BACKGROUNDER —

Jay Karen is the CEO of National Golf Course Owners Association (NGCOA), where he leads the golf industry’s trade association and initiatives to support the success of the golf course business. He also serves as Chairman of the Board for WE ARE GOLF, a division of the World Golf Foundation.

Jay Karen

THE KAREN STORY —

In August 1997, I was one year out of college and started the College of Charleston’s Masters in History program with the intent of becoming a public high school social studies teacher. I was looking for part-time work to help pay the bills. A friend of mine’s mother worked at the fledgling NCGOA headquarters office and needed a part-time assistant. Thus, I began my career in the association profession as a part-time assistant to the NGCOA’s head meeting planner. As it just so happened, I had played golf most of my life, and was excited to work for a golf organization.

 

Realizing how cool this place was, I quickly moved to part-time status with my graduate studies and began full-time at NGCOA. I stayed for ten years, spending most of that as Director of Membership before leaving in 2007 to run an association in the lodging industry. I came back as NGCOA’s CEO in 2015. I see myself as someone who works in the association industry, which also happens to be in golf. I am fortunate to work on behalf of an industry that is good for America’s economy and the well-being of people from coast-to-coast.

 

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You wake up in the morning – what is your driving passion?

First, helping small business owners succeed through the work of NGCOA. Most small business owners risk so much – sometimes everything – getting into their businesses. However, once they’re entrenched in their businesses, they stop taking chances. Success is often found in taking chances with the customer experience, marketing, operations, etc. I see NGCOA’s role as fertilizing the ground in our industry with education, information and networking that will nurture the ongoing entrepreneurial spirit of golf course owners and operators.

 

Second, making the headquarters operation work successfully. I am entrusted by NGCOA’s board to run a successful ship with a headquarters team of twenty people in Charleston, SC. I enjoy employing progressive association management practices and achieving success with our operational and strategic goals.

 

Given the issues of participation — is it fair to say that if the total number of golf courses in America eliminated 20% of the overall total that the overall health of those remaining would be far stronger financially?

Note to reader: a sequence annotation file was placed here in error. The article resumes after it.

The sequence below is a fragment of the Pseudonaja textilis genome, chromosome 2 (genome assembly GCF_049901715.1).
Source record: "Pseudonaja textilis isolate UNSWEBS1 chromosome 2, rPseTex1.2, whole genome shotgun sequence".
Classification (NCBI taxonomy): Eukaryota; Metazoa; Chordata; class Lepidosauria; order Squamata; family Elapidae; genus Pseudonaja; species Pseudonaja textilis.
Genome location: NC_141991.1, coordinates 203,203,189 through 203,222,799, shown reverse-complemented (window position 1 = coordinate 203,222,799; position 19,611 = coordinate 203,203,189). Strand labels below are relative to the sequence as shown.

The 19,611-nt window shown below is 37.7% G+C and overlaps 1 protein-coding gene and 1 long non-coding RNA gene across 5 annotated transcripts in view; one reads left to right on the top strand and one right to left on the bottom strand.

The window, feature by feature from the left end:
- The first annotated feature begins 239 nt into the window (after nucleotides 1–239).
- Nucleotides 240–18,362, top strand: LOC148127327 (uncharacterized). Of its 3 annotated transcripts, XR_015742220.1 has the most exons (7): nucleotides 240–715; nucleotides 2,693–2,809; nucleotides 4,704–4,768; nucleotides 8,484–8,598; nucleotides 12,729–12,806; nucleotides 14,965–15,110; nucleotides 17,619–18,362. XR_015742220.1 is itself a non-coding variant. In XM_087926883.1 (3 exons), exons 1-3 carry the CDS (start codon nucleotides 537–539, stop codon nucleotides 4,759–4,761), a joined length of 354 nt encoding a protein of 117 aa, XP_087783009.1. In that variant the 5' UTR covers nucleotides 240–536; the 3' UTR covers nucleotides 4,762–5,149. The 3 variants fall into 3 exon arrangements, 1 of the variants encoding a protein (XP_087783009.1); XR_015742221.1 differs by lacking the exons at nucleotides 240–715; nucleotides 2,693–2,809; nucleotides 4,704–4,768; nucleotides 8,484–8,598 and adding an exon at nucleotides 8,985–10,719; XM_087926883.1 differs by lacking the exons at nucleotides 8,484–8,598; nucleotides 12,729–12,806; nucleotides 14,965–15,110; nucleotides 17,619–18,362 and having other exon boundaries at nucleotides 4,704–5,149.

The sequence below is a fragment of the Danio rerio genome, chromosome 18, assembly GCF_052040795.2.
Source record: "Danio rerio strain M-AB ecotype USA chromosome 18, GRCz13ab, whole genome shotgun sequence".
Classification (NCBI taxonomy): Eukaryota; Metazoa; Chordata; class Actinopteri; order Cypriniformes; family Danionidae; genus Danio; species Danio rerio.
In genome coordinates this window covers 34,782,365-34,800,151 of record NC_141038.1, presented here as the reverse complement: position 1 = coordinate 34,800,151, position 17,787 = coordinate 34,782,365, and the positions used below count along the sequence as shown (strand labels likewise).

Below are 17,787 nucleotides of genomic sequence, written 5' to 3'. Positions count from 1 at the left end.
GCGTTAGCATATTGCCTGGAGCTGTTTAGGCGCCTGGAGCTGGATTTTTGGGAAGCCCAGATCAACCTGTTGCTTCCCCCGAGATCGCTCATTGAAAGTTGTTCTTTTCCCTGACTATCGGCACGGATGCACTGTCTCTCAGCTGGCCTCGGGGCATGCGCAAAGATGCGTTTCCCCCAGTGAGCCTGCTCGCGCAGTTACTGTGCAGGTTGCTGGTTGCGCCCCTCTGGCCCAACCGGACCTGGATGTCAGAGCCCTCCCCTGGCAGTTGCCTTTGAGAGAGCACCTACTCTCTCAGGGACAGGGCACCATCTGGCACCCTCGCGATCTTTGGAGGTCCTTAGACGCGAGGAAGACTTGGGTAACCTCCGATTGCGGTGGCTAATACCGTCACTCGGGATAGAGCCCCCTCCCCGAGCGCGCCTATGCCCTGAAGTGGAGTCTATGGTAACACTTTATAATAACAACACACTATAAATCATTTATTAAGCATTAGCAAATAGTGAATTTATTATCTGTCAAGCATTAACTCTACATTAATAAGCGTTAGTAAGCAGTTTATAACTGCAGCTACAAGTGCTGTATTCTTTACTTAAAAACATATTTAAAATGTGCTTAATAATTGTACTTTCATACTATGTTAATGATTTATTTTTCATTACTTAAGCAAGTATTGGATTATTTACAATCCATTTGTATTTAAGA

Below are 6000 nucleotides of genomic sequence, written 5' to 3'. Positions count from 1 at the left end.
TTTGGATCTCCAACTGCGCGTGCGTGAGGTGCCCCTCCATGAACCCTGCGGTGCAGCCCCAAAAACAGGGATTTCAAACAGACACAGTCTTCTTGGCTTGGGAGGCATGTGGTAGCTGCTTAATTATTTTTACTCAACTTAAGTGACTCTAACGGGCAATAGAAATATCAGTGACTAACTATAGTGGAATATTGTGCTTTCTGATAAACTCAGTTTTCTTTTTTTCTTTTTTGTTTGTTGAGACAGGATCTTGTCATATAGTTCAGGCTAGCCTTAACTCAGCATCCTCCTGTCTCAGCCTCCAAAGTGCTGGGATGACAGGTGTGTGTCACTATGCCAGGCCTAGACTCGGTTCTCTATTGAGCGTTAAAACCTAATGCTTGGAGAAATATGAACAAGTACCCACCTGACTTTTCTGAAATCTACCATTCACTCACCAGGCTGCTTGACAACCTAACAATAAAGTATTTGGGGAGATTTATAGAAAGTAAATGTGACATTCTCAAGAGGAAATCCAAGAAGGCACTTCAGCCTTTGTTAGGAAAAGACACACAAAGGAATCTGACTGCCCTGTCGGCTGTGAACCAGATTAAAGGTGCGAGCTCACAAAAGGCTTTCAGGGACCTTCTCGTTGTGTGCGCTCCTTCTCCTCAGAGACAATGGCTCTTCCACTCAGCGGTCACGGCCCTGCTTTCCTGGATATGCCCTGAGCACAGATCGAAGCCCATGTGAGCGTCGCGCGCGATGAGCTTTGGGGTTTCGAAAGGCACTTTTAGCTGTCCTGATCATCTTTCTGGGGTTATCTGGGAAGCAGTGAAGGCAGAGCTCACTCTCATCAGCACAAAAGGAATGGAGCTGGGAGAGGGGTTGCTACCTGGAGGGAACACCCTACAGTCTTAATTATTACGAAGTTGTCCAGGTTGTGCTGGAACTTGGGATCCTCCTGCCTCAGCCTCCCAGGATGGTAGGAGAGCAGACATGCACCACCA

Maybe. On the surface and in the near-term, the supply and demand curve would improve for course operators that survived the 20% cut. But if 20% of golf courses closed immediately, that may also mean several golfers would stop playing, as their courses of choice — now shuttered — were nearby and convenient. Those players may not drive 10 extra miles to the next-closest course. While the ubiquity of golf courses has been a problem in many markets, a healthy supply keeps America playing. A shrinking supply is no long-term, strategic answer for a healthier industry.

 

Our industry must work together with serious attention and investment given to attracting and retaining life-long customers. Golf courses are uniquely difficult to close — entanglements of land use, zoning, pressure of nearby homeowners, etc. While supply will continue decreasing in the coming years, cracking the code of customer recruitment and retention should be our task.

 

Private equity-owned clubs are going through issues of maintaining relevance as Baby Boomers and the manner by which they participated in years past is clearly fading into the sunset. How do such clubs demonstrate their value to Millennials who are ambivalent about joining such clubs specifically and in playing golf generally?

Most businesses in America aim to be relevant to younger and older generations. The private club industry is similar. When I ran the association for the U.S. bed and breakfast industry, I asked members — almost all of them Baby Boomers — “Have you designed the experience at your inn after what you like or what your kids like?” I’d follow with, “If you’re serious about your business, build it around the experiences your kids want.” I believe older generations will gravitate towards a younger experience versus younger generations moving towards the experience built for their parents.”